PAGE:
- Bubbles. I love the tiny stray bubbles that occasionally break away from the spout of the detergent bottle, floating in the still air of the kitchen or catching the breeze from the open window.

- Filling the rack and emptying the sink. How many tasks offer that simple visual metric of accomplishment? For the same reason, I enjoy laundry: if you’re doing it even half-right, you’re quickly rewarded with obvious progress.

- The old set of silver flatware, no doubt the wedding silver of a distant great-aunt, passed diffidently on to me by my mother. I love using these pieces, I love the feel of them in my hand. I love to polish them (using the baking-soda/boiling-water method), but I also love to use them even when they’re coated with tarnish. I love to scrub and soap and rinse them, I love to slot them into their little drawer. I love them.

- Breaks. When the dishes are stacked and towering and too numerous to face at once, I wash a batch, then take a break to let them drain. It’s a chance to sit peacefully with a coffee, a book, the laptop, or the phone, but still retain the virtuous illusion of doing the chores.

- A meandering mind. I do a lot of my clearest thinking during a mindless, mechanical chore. A great many of my big a-Ha! moments come while I’m doing dishes. I exploit this for academic writing by scheduling writing breaks during which I can wash a half-sink of dishes; I load up my brain with the subject matter, examine it carefully every which way, then take a break and do some dishes. As my hands scrub and rinse and my mouth hums a song, my brain ticks away in the background the whole time, poking at the dark corners of a thesis and looking for a new path.

I love doing the dishes. I should try to remember that.

“I do,” not “to do”

Presenting my to-don’t list, several things I won’t be doing in the remaining few weeks before the wedding:
– reading along with the Infinite Summer project. Sigh. Another month, I would have jumped on this.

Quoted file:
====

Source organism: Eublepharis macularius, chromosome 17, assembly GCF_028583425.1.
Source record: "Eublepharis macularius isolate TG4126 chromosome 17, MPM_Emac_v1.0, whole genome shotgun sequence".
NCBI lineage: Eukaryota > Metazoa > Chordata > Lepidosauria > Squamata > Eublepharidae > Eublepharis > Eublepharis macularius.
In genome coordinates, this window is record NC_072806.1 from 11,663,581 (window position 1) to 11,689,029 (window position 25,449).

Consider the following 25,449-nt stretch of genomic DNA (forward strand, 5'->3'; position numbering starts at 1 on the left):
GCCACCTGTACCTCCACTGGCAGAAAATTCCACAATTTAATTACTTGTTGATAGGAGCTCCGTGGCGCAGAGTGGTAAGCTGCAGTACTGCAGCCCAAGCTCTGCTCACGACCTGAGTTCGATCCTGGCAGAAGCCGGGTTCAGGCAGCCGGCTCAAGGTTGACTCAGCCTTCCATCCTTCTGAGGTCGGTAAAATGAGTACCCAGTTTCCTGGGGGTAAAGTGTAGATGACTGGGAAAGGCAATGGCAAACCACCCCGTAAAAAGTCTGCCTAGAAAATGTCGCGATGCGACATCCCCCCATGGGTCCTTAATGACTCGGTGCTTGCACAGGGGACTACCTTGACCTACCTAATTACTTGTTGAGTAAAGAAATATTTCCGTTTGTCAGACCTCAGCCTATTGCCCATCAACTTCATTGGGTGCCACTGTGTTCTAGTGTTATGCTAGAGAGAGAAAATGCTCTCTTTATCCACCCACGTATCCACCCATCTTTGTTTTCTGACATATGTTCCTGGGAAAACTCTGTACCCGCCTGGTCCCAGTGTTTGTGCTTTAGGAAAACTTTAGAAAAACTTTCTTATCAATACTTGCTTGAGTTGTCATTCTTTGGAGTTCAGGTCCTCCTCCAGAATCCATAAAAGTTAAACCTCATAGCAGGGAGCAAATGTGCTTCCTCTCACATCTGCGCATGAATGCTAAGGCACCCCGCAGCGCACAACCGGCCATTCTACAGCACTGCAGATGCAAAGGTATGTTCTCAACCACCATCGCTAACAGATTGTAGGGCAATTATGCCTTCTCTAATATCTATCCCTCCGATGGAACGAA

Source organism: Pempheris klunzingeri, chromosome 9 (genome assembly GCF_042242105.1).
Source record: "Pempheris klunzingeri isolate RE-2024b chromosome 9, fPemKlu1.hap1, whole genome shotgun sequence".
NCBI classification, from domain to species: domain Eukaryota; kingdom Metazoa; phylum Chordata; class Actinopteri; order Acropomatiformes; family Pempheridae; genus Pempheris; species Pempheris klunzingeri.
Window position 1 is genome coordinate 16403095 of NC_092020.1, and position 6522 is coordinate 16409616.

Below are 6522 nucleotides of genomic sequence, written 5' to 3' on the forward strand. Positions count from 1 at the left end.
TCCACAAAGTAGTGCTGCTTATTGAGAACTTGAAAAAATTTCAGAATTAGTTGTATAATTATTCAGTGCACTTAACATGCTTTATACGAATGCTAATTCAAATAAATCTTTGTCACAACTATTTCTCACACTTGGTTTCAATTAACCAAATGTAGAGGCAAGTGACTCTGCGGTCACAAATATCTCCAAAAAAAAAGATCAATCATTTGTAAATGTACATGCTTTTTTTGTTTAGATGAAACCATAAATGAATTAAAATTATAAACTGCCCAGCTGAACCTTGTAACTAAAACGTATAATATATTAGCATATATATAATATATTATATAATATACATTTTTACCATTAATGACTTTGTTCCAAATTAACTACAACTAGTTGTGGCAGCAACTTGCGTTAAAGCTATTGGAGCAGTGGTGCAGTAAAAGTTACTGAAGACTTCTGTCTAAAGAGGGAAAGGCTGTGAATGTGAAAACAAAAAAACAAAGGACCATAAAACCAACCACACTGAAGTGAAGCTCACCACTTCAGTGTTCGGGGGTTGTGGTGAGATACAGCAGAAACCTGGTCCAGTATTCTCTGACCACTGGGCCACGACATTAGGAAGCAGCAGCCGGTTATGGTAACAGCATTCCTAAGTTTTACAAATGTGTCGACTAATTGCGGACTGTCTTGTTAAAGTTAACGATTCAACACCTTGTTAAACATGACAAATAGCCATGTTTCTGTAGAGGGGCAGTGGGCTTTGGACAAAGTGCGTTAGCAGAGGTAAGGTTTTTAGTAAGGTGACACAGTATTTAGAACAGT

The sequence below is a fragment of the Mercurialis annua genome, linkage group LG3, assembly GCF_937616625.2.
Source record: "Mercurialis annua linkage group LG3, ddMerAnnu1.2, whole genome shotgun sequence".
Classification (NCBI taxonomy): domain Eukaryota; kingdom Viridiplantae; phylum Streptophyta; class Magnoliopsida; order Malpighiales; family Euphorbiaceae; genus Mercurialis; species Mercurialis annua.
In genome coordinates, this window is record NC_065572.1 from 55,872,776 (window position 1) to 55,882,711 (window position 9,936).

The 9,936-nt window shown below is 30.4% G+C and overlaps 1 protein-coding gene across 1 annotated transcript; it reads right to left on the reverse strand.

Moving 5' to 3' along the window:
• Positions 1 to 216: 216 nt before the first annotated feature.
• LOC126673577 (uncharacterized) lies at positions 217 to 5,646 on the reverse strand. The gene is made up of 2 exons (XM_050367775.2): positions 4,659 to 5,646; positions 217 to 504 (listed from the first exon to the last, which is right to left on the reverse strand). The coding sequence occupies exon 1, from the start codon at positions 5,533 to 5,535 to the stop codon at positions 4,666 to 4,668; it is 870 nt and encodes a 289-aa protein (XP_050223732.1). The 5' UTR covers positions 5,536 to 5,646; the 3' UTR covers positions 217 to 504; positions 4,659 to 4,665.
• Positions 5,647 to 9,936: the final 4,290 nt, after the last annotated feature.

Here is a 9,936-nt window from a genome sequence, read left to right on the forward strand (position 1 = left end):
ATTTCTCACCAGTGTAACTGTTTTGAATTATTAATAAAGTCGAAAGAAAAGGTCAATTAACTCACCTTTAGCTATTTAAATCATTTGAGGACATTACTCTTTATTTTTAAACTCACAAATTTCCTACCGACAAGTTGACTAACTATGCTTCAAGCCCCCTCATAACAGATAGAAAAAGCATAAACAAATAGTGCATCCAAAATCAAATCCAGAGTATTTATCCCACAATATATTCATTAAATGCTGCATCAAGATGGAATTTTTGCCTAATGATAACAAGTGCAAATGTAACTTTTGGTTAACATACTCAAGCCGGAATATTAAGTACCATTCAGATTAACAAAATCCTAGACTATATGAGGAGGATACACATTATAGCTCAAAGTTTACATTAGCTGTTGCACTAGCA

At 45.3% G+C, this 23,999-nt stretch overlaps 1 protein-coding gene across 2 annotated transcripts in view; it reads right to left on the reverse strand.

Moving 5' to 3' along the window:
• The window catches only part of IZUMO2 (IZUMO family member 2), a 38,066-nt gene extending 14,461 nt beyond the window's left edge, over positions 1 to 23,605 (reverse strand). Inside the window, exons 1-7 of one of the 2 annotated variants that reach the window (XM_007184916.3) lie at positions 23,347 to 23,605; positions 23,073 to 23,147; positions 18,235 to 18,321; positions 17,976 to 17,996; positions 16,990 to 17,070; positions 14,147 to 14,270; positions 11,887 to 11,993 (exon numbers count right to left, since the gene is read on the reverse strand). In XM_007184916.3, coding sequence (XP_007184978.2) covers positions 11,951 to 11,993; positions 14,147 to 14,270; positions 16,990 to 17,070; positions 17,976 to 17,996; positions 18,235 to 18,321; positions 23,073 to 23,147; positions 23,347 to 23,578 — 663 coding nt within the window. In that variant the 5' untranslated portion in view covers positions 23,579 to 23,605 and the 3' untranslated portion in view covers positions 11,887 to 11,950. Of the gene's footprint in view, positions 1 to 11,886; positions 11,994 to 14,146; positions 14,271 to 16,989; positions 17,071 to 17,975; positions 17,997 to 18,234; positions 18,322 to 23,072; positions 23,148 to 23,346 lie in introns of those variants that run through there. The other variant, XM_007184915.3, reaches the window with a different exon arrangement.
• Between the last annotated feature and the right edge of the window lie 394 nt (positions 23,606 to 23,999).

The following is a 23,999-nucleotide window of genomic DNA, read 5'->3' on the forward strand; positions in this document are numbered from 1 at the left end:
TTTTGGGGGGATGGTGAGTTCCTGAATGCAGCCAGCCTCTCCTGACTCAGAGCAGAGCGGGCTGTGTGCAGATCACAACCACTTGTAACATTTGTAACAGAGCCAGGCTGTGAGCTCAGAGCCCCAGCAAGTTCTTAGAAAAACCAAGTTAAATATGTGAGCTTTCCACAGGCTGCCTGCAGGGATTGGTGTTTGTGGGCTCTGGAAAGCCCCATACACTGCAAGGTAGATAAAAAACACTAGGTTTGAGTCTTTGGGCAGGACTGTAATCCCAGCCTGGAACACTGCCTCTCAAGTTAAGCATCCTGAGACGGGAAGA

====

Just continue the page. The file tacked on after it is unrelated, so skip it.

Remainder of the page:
– mastering the iPod in time to use it for the wedding playlist.
– getting a professional facial or a profession make-over or a professional anything. No, I take back the last one: I will probably go so far as to get a professional haircut.
– losing any damn weight, so please don’t ask. (Happily, because I’m not wearing a fitted gown, I have avoided the apparently rote question of dressfitters: “So, how much are you planning to lose?”)
– making a contingency plan for the eighty-bazillion things that could go awry at a DIY party of this scale. Why borrow trouble, especially when most of the likely disasters can either be shrugged off or solved with a cell phone and wad of cash?
– biting my nails or picking my cuticles to a red, ragged mess, as I often do when I’m nervous or on edge. No sir, nope, not a chance. No. Why would I? Yikes.

And, most of all:
– Clearly, I will not spend even one day between now and the wedding without a bout of teary-eyed gratitude to our families and friends, who have been so unstinting and creative in their generosity to us, and at my mindbendingly good fortune of finding The Fella in a whole crazy world full of people.

thankful

It’s odd to be lolling about in bed this late on Thanksgiving morning. Some part of my brain, trained for years, thinks I ought to have spent the past four hours bustling around the kitchen chopping, braising, and marinating. I’m not used to this indolence and luxury.
But I could get used to it.